OSHA Issues Final Rule To Increase Protection For Construction Workers In Confined Spaces
On May 1, 2015, OSHA published its final rule for confined spaces in the construction industry. The new regulation covers building construction sites, highways, bridges, tunnels, utility lines, and other types of construction activities. The new rule is similar to the existing general industry rule on confined spaces but differs in several respects. For instance, it includes a requirement that multiple employers share vital safety information and continuously monitor hazards. More responsibility is placed on the controlling employer to ensure compliance by subcontractors and visitors to a construction site. According to OSHA Administrator Dr. David Michaels, “Unlike most general industry worksites, construction sites are continually evolving, with the number and characteristics of confined spaces changing as work progresses.” Therefore, the standard will emphasize training, continuous worksite evaluation, and communication among contractors. The new rule takes effect August 3, 2015. Compliance assistance materials and additional information are available on OSHA’s Confined Spaces and Construction web page:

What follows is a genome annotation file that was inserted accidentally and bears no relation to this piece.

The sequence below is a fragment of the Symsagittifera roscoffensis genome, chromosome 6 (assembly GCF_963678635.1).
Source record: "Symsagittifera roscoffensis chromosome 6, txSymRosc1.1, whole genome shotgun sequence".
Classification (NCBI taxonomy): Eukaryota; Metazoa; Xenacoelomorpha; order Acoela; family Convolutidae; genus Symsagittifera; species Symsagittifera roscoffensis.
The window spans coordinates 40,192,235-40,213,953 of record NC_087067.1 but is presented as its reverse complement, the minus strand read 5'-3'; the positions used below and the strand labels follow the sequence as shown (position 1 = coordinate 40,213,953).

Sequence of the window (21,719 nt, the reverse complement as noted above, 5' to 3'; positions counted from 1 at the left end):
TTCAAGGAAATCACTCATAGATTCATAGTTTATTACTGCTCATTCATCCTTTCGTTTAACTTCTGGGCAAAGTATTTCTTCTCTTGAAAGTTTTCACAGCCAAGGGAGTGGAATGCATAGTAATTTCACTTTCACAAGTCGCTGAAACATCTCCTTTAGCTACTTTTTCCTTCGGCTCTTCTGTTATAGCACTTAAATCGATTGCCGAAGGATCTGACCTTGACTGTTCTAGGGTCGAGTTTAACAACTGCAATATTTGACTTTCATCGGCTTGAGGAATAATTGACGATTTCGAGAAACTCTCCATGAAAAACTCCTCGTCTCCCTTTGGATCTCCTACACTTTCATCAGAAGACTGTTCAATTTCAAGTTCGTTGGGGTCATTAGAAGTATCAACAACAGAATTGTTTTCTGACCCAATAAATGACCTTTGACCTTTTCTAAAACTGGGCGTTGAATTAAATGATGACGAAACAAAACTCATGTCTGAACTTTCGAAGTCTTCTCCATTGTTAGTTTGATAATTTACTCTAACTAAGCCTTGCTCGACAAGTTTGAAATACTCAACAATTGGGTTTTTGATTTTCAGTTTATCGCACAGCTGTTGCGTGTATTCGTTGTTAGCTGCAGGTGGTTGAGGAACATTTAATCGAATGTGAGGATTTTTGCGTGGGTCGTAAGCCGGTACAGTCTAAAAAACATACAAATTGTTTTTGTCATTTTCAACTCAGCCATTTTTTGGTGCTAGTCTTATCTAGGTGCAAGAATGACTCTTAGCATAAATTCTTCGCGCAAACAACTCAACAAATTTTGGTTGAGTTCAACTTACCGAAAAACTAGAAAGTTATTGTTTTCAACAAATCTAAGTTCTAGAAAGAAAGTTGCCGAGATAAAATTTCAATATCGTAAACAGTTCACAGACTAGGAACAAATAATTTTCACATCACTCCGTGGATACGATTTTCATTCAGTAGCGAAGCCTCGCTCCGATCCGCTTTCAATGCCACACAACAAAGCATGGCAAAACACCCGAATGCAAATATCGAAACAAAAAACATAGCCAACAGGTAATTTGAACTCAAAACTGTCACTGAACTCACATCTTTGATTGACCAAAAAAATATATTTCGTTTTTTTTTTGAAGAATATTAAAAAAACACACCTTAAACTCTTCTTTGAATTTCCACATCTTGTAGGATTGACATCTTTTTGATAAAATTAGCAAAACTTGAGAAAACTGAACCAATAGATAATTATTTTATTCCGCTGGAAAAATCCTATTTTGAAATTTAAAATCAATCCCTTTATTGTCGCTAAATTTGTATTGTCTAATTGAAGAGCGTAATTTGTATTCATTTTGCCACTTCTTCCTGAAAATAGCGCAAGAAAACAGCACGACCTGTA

Traditionally, in general industry, many workplaces contain areas that are considered “confined spaces” because, while they are not necessarily designed for people, they are large enough for workers to enter and perform certain jobs. A confined space also has limited or restricted means for entry or exit and is not designed for continuous occupancy. OSHA uses the term “permit-required confined space” to describe a confined space that has the potential to contain a hazardous atmosphere. Potential hazardous atmospheres include those that contain a material that has the potential to engulf an entrant, has walls that converge inward or floors that slope downward and taper into a smaller area which could trap or asphyxiate an entrant, or contains any other recognized safety or health hazard, such as unguarded machinery, exposed live wires, or heat stress. The new rule simply extends this general industry safety concept to construction worksites.